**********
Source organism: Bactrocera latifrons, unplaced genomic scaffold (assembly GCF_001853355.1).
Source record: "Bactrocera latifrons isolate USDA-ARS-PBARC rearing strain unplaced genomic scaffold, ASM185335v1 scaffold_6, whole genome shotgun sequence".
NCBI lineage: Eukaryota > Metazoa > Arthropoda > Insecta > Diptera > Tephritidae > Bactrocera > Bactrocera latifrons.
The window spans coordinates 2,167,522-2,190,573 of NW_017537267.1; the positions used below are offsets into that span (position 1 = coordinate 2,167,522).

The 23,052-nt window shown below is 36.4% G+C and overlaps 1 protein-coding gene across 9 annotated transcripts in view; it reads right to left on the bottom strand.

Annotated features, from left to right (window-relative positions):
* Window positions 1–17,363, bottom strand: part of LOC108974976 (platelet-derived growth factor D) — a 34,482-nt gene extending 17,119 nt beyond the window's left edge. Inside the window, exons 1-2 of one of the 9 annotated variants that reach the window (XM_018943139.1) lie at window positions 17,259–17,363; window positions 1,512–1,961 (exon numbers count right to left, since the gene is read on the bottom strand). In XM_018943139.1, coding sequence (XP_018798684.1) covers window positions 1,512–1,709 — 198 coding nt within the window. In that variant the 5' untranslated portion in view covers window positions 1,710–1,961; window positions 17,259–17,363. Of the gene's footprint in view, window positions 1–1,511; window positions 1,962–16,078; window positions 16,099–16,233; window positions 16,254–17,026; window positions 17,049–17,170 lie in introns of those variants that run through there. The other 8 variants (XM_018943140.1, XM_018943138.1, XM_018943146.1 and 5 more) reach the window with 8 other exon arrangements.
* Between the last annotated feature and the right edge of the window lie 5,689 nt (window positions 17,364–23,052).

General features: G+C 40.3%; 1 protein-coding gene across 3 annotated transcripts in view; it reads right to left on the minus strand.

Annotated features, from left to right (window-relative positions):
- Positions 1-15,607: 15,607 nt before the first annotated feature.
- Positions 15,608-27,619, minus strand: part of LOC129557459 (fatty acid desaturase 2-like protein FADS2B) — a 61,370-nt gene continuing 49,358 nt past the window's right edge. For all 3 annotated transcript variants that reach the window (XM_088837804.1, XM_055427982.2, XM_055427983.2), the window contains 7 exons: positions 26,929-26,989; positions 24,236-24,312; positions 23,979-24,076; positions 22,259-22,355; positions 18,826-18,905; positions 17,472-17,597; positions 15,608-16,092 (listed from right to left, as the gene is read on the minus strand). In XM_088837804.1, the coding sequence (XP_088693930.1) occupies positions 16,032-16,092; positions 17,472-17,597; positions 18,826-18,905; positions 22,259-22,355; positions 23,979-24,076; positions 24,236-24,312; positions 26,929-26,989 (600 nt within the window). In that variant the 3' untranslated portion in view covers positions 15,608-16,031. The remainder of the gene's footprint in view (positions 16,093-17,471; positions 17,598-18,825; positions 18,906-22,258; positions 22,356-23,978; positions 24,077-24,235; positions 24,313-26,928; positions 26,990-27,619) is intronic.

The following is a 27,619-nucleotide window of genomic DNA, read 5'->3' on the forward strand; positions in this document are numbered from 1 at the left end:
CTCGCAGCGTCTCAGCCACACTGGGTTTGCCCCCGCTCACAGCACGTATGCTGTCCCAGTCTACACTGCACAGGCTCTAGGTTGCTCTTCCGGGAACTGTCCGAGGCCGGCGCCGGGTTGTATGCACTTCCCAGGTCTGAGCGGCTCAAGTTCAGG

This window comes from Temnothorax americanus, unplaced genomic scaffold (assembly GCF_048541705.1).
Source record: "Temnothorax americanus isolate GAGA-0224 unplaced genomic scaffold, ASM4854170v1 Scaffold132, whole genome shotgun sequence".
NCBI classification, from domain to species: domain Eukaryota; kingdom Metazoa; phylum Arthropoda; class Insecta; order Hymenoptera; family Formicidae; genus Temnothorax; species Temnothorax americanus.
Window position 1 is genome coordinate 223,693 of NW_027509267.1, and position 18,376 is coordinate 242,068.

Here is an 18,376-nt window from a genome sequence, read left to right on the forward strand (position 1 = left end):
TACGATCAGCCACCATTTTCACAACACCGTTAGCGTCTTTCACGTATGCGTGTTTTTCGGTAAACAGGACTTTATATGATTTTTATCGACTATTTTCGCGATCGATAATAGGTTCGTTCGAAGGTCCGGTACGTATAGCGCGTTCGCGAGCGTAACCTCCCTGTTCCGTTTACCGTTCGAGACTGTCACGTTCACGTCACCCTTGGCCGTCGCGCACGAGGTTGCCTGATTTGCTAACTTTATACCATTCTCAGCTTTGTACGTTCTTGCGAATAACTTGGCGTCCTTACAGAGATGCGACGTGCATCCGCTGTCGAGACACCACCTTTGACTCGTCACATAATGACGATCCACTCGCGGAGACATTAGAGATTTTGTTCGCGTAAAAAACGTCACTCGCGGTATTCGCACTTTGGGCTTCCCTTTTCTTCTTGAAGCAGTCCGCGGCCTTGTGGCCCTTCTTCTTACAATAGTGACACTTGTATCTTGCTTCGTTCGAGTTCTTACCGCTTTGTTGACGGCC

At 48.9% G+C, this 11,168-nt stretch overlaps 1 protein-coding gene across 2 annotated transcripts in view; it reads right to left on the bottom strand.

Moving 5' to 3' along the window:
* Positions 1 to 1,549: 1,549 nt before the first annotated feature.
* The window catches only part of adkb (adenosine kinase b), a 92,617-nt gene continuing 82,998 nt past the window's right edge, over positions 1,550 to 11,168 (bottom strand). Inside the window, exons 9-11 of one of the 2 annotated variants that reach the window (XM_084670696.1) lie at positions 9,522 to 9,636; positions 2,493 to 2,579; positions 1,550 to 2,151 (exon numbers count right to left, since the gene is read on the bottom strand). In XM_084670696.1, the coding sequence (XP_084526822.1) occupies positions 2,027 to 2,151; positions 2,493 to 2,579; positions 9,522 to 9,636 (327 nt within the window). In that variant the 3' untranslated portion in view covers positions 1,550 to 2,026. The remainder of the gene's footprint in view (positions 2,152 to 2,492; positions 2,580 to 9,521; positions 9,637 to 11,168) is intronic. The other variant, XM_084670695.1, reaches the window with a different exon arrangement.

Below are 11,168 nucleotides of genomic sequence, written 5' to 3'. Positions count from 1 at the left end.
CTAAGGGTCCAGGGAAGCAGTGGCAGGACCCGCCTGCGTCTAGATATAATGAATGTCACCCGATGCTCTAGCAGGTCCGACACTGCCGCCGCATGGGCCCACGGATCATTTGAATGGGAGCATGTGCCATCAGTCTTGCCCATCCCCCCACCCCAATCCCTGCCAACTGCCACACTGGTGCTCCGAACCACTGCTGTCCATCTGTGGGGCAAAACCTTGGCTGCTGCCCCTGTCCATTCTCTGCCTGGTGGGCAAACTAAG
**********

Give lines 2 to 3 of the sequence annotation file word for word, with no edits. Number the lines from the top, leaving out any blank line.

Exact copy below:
Source record: "Bactrocera latifrons isolate USDA-ARS-PBARC rearing strain unplaced genomic scaffold, ASM185335v1 scaffold_6, whole genome shotgun sequence".
NCBI lineage: Eukaryota > Metazoa > Arthropoda > Insecta > Diptera > Tephritidae > Bactrocera > Bactrocera latifrons.